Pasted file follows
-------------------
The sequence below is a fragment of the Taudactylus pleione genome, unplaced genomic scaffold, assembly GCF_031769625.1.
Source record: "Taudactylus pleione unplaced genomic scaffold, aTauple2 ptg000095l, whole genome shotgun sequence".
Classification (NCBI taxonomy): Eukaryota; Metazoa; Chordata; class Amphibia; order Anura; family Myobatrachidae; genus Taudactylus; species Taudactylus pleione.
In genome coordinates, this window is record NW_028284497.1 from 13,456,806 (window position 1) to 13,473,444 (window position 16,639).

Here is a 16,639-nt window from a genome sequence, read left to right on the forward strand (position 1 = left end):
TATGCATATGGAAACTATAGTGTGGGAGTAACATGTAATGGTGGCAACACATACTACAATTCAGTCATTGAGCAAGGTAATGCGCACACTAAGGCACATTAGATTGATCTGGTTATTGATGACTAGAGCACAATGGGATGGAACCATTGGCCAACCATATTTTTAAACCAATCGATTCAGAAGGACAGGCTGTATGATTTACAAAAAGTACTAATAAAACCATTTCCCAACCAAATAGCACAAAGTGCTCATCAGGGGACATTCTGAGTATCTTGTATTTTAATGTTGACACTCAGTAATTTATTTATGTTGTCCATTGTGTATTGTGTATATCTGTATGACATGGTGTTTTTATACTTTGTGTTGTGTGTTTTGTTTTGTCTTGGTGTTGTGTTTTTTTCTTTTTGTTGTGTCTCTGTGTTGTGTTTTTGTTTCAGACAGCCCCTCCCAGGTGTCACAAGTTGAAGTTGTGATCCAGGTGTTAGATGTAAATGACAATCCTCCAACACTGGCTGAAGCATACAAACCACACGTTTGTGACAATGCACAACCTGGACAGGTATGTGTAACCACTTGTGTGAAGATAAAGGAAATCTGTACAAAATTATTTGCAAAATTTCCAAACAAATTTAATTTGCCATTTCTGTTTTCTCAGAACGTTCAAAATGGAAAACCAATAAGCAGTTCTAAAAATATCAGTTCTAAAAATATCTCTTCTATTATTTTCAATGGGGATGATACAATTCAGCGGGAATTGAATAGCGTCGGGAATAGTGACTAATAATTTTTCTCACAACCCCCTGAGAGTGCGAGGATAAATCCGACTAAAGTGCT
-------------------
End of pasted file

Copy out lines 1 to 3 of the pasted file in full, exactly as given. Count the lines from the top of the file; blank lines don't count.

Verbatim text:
The sequence below is a fragment of the Taudactylus pleione genome, unplaced genomic scaffold, assembly GCF_031769625.1.
Source record: "Taudactylus pleione unplaced genomic scaffold, aTauple2 ptg000095l, whole genome shotgun sequence".
Classification (NCBI taxonomy): Eukaryota; Metazoa; Chordata; class Amphibia; order Anura; family Myobatrachidae; genus Taudactylus; species Taudactylus pleione.